Care process models (CPMs) for certain conditions have improved clinical outcomes in children. This study describes the implementation and impact of a CPM for the evaluation of musculoskeletal infections in a pediatric emergency department (ED).
A retrospective pre-post intervention study was performed to analyze the impact of a musculoskeletal infection CPM. Patients were identified retrospectively through electronic order history for imaging of an extremity or joint and recommended laboratory tests. Clinical outcomes evaluated included hospital length of stay (LOS), time to magnetic resonance imaging (MRI), time to administration of antibiotics, hospital admission rate, and 30-day readmission rate.
Musculoskeletal infection evaluations completed in the ED were reviewed from 1 year before implementation (n = 383) and 2 years after implementation (n = 1219) of the CPM. A significant improvement in the time to antibiotic administration for all patients (4.3 vs 3.7 hours, P < 0.05) and for patients with confirmed musculoskeletal infections (9.5 vs 4.9 hours, P < 0.05) was observed after the implementation of the CPM. The overall time to MRI (13.2 vs 10.3 hours, P = 0.29) and hospital LOS (4.7 vs 3.7 days, P = 0.11) were improved for all patients but were not statistically significant. The admission rate and 30-day readmission were similar before and after the implementation of the CPM.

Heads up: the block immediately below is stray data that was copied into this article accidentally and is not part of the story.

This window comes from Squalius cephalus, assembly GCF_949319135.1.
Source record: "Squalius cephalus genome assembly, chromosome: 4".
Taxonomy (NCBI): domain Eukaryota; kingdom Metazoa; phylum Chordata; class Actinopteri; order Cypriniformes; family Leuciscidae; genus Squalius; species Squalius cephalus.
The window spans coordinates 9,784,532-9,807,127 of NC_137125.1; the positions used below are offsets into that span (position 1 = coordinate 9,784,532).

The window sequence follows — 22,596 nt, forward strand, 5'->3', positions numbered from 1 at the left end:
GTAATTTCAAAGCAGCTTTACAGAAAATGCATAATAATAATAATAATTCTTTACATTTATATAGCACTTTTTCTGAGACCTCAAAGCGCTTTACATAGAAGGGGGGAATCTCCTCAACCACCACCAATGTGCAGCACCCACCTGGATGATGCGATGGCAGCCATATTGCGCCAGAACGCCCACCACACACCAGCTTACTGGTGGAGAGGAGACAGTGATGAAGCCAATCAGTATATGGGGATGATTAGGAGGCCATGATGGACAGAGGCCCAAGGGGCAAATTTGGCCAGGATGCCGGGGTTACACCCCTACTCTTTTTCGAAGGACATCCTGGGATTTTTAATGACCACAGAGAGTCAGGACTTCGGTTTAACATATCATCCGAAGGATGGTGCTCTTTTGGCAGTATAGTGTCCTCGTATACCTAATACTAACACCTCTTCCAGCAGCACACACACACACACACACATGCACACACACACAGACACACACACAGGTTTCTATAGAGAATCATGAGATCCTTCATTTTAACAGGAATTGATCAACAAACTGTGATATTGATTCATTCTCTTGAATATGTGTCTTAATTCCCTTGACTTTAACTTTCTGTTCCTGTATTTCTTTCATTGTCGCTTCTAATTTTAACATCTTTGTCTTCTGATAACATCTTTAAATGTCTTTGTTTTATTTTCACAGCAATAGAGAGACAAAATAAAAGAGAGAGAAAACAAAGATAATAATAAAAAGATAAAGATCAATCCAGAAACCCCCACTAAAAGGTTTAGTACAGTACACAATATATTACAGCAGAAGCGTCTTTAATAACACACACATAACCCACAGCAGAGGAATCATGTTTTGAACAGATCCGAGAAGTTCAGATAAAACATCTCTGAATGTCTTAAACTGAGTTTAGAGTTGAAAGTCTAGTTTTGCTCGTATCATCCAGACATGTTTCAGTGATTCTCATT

The implementation of a musculoskeletal infection CPM has standardized the approach to the evaluation and diagnosis of musculoskeletal infections resulting in a significant decrease in the time to administer antibiotics and a downward trend in time to MRI and hospital LOS.
From the *Children's Mercy Hospital, Kansas City; and †St Louis Children's Hospital, St Louis, MO.
Disclosure: The authors declare no conflict of interest.
Reprints: Lina Patel, MD, Children's Mercy Hospital, 2401 Gilham Rd, Kansas City, MO 64108 (e-mail: email@example.com).
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